The grass is always greener on the other side of the pond. Our nurseries may be filled with the coolest, most design-oriented products, but a glance at the offerings overseas can leave a mama wanting more! Brother Max, a 6-year old London-based company, designs products to "make everyday tasks simpler and less time consuming." Whether it's a thermometer that can be used in-the-ear or on the forehead or a high chair seat that doesn't hide crumbs, the innovative ideas will be welcomed in the United States later this year.
Talk about multifunctional! Strollers often serve as makeshift high chairs as the tots snack or are rolled right up to restaurant tables. Baby Jogger is about to officially turn the pushchair into a high chair with the introduction of the HyChair ($60) – a mounting bracket that attaches a City Jogger stroller seat directly onto a table. Like other hook-on booster seats, the HyChair gives lil eaters their own seat at the table, without having to worry about the caked on food and germs typically found on restaurant provided chairs. The kit will also give mamas the option of reclining their wee ones to seat them comfortably. What's your opinion?
Don't play with your food — toy with these contraptions instead! Once tots are seated at the table, the focus should be on the food, but for lil ones just learning how to sit — distractions often make the process easier. Books and playthings with strong suction easily attach to high chair trays eliminating the need to for mama to keep picking dropped items off the floor.
Clockwise from top left: Sassy Fishy Fascination Station ($15), Melissa and Doug Deluxe First Bead Maze ($12), Chicco Canary Pilot ($19), Dania Vize High Chair Buddy: Fruity Fun ($9), Early Learning Centre High Chair Steering Wheel ($20)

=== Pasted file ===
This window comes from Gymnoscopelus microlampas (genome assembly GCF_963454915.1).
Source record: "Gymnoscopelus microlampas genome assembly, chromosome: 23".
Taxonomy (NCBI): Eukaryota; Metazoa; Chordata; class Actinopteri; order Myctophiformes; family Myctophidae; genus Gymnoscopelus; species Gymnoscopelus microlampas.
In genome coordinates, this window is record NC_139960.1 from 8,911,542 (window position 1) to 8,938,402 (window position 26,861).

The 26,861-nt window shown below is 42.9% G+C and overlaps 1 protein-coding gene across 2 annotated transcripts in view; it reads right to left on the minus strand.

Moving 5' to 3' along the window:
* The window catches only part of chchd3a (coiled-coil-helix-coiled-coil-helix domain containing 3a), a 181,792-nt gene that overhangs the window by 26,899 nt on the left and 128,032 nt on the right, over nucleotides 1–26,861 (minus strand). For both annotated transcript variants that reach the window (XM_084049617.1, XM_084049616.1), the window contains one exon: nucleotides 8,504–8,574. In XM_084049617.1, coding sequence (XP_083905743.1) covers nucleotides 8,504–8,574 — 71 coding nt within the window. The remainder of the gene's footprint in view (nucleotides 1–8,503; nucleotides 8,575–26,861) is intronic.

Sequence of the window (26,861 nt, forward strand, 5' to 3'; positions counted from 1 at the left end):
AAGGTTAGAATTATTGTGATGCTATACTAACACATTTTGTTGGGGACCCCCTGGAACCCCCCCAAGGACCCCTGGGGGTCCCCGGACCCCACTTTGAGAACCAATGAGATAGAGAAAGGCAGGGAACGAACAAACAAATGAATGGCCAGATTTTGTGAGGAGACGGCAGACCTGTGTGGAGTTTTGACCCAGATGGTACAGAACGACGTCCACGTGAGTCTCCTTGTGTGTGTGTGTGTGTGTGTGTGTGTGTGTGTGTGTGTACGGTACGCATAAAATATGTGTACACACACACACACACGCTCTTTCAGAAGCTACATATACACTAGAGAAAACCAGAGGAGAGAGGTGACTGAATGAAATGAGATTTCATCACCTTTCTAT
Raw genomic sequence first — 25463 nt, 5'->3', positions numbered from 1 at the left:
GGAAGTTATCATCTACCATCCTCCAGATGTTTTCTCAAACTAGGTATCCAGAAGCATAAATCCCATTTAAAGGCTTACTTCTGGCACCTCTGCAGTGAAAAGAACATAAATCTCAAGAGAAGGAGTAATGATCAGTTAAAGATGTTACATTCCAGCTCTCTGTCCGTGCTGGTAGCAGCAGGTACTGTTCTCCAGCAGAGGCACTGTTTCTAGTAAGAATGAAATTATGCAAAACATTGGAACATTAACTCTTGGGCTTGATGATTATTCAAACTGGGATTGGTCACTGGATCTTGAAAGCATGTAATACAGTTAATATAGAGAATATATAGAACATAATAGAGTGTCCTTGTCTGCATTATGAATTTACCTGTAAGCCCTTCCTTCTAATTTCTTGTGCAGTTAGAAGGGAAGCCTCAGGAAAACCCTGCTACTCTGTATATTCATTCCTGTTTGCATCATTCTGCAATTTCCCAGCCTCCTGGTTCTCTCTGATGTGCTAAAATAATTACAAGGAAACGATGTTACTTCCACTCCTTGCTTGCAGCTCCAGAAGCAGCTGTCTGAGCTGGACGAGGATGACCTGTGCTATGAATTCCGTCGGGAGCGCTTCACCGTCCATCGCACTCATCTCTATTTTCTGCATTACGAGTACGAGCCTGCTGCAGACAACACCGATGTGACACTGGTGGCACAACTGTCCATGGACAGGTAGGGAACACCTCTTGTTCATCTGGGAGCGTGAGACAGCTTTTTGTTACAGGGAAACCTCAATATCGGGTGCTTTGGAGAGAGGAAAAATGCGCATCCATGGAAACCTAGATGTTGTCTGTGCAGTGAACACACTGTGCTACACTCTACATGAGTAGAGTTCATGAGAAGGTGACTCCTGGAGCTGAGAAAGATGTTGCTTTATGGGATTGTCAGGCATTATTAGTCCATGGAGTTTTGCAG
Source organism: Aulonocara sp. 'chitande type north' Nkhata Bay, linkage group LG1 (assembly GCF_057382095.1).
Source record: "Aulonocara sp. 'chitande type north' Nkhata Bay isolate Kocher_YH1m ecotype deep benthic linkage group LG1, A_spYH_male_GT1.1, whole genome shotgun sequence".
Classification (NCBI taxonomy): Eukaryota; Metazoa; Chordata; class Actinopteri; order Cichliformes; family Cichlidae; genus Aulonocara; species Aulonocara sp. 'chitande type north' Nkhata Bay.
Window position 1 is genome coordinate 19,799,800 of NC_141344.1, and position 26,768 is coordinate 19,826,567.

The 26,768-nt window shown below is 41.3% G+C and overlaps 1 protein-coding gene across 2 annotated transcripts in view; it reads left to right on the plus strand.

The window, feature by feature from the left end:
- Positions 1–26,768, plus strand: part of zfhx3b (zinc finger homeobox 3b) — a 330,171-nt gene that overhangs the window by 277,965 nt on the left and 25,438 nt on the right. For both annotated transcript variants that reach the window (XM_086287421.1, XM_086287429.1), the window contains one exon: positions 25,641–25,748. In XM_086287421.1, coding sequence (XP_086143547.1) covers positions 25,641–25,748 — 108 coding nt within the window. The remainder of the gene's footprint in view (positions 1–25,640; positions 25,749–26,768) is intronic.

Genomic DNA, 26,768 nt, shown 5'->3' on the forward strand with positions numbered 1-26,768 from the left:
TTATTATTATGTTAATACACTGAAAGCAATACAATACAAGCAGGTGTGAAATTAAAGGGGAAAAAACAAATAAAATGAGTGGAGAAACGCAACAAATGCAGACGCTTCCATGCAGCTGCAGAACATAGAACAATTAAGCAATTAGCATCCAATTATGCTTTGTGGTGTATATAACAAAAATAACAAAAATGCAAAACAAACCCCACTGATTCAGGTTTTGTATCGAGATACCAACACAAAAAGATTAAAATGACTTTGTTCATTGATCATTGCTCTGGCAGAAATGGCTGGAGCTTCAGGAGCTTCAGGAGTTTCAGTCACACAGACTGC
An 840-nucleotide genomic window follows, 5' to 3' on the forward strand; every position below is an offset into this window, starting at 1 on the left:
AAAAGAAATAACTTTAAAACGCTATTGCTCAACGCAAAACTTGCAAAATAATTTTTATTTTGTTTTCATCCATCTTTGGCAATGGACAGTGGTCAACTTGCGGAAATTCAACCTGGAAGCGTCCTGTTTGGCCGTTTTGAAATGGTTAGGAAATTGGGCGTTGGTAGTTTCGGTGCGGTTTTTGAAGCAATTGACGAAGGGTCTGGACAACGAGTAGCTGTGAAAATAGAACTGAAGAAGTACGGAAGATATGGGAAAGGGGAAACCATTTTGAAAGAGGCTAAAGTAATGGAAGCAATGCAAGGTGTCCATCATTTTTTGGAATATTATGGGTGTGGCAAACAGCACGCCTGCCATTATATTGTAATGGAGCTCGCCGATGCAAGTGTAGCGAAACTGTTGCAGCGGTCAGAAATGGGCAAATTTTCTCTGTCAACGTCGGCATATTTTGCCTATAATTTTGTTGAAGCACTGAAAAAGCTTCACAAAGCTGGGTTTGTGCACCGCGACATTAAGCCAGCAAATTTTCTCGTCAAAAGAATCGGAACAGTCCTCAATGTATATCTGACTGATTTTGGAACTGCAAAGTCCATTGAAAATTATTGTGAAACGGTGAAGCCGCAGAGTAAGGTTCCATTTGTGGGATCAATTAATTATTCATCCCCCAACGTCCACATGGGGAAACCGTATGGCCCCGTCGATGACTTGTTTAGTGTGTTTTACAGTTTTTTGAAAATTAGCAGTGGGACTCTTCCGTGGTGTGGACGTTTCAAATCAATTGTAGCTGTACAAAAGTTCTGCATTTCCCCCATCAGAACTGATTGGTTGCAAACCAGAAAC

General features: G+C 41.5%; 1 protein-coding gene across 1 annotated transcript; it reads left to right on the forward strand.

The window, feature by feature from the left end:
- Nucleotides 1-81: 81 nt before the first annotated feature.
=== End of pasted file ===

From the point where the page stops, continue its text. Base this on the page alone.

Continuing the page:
Homemade meals are great, but every once in a while, mom and dad want to be waited on too. When new moms and dads head out for dinner with their newborn in tow, there is always the question of where the tot should go. While pulling the stroller up to the table is an option in some restaurants, it isn't practical in others. In those instances, there's always the "flip the high chair over and rest the car seat in base" trick, but many parents don't feel comfortable resting their precious cargo in an upside down seat. While dining out over the weekend, I saw our waiter bring out an option I had never seen before. The Koala Infant Seat Kradle ($103) is a mesh sling, attached to steel tubing, designed to hold infant car seats at table height. The contraption appeared to keep baby comfortably in place while mama and papa enjoyed their meal. Would you try out the Kradle?
It all starts with the sperm and the egg, but once baby is born it used to be so that was all but forgotten. Now there are several designers that have used egg inspiration to create baby goods from cradles to cribs and high chairs for parents who have an eye for ovular design. Check out some of our favorite nursery finds that go beyond Humpty Dumpty patterned bedding.
You don't see many kindergartners wearing diapers or popping a bottle in their lunch bag. Some milestones like rolling, talking, and walking just sort of happen and others like giving up a lovey, forgoing a pacifier, and moving from crib to bed are more learned. Some parents help their offspring progress by limiting the time their tot is wheeled around in a stroller or eats in a high chair. We're curious what you think. Chime in with your opinion on everything from bottle feeding to snuggling with stuffed animals!